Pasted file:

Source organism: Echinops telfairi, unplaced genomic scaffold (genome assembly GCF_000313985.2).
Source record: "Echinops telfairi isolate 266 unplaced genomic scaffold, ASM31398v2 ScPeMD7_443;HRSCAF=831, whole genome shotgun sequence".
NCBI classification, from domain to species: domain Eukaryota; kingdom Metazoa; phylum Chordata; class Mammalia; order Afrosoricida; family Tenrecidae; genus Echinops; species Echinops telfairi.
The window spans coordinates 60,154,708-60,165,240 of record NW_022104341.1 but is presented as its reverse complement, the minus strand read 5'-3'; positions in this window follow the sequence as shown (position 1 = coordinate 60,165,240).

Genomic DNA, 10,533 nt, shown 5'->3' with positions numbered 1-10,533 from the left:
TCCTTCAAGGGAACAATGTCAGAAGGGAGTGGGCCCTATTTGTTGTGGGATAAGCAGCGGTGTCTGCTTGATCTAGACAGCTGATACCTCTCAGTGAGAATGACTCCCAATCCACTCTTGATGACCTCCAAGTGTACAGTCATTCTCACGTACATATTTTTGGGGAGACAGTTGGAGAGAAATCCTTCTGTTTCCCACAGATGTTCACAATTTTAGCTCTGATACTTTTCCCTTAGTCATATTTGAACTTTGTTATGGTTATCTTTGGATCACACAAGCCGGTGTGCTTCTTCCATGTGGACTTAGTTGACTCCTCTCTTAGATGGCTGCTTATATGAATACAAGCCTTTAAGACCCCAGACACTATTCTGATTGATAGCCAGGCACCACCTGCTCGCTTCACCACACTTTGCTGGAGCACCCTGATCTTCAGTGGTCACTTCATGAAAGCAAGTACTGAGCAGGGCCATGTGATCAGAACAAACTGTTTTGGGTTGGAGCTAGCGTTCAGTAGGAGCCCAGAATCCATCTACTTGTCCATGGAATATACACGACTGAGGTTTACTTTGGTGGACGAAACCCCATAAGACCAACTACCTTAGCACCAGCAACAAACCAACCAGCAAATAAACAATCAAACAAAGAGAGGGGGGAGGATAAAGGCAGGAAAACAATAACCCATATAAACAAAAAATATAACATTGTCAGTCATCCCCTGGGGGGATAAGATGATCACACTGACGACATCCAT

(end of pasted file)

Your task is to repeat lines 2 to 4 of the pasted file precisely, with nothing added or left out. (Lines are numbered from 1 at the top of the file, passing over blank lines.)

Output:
Source record: "Echinops telfairi isolate 266 unplaced genomic scaffold, ASM31398v2 ScPeMD7_443;HRSCAF=831, whole genome shotgun sequence".
NCBI classification, from domain to species: domain Eukaryota; kingdom Metazoa; phylum Chordata; class Mammalia; order Afrosoricida; family Tenrecidae; genus Echinops; species Echinops telfairi.
The window spans coordinates 60,154,708-60,165,240 of record NW_022104341.1 but is presented as its reverse complement, the minus strand read 5'-3'; positions in this window follow the sequence as shown (position 1 = coordinate 60,165,240).